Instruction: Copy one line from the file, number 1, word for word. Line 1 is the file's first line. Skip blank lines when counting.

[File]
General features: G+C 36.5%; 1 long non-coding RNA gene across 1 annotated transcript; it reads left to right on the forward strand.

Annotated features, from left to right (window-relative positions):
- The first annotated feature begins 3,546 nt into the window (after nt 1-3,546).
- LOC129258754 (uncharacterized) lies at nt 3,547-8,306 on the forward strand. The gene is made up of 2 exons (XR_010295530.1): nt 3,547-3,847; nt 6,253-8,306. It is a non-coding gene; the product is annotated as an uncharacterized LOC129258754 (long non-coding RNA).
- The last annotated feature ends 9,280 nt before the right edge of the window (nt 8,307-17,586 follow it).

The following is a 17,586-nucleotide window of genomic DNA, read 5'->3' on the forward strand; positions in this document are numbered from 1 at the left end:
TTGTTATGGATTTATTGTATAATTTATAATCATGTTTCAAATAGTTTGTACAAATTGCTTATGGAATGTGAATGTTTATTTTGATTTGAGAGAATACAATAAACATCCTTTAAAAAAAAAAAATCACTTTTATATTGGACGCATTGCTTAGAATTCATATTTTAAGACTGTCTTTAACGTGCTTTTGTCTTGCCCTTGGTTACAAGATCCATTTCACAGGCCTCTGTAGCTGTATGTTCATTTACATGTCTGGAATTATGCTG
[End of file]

General features: G+C 36.5%; 1 long non-coding RNA gene across 1 annotated transcript; it reads left to right on the forward strand.